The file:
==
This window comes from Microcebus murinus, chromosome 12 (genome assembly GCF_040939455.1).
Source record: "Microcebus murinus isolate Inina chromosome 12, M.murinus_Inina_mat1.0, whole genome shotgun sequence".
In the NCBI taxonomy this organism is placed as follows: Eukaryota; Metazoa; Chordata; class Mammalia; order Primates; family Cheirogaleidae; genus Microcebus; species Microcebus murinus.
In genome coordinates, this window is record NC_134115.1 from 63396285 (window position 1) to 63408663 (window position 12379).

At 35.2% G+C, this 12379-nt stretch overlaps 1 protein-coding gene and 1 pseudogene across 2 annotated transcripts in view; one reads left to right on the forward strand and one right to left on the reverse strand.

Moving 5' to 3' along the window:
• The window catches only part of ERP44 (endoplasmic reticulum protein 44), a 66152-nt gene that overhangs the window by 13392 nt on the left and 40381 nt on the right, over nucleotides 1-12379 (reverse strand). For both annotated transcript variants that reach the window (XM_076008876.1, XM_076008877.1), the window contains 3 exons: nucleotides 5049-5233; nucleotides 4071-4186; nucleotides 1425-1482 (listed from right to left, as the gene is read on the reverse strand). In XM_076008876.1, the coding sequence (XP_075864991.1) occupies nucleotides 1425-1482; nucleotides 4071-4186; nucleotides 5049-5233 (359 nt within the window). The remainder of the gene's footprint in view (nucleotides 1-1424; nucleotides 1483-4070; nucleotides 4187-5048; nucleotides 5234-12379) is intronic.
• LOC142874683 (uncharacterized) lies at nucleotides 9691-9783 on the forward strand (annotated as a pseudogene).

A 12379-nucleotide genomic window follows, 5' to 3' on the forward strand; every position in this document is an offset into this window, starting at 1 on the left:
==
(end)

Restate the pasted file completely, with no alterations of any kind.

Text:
This window comes from Microcebus murinus, chromosome 12 (genome assembly GCF_040939455.1).
Source record: "Microcebus murinus isolate Inina chromosome 12, M.murinus_Inina_mat1.0, whole genome shotgun sequence".
In the NCBI taxonomy this organism is placed as follows: Eukaryota; Metazoa; Chordata; class Mammalia; order Primates; family Cheirogaleidae; genus Microcebus; species Microcebus murinus.
In genome coordinates, this window is record NC_134115.1 from 63396285 (window position 1) to 63408663 (window position 12379).

At 35.2% G+C, this 12379-nt stretch overlaps 1 protein-coding gene and 1 pseudogene across 2 annotated transcripts in view; one reads left to right on the forward strand and one right to left on the reverse strand.

Moving 5' to 3' along the window:
• The window catches only part of ERP44 (endoplasmic reticulum protein 44), a 66152-nt gene that overhangs the window by 13392 nt on the left and 40381 nt on the right, over nucleotides 1-12379 (reverse strand). For both annotated transcript variants that reach the window (XM_076008876.1, XM_076008877.1), the window contains 3 exons: nucleotides 5049-5233; nucleotides 4071-4186; nucleotides 1425-1482 (listed from right to left, as the gene is read on the reverse strand). In XM_076008876.1, the coding sequence (XP_075864991.1) occupies nucleotides 1425-1482; nucleotides 4071-4186; nucleotides 5049-5233 (359 nt within the window). The remainder of the gene's footprint in view (nucleotides 1-1424; nucleotides 1483-4070; nucleotides 4187-5048; nucleotides 5234-12379) is intronic.
• LOC142874683 (uncharacterized) lies at nucleotides 9691-9783 on the forward strand (annotated as a pseudogene).

A 12379-nucleotide genomic window follows, 5' to 3' on the forward strand; every position in this document is an offset into this window, starting at 1 on the left: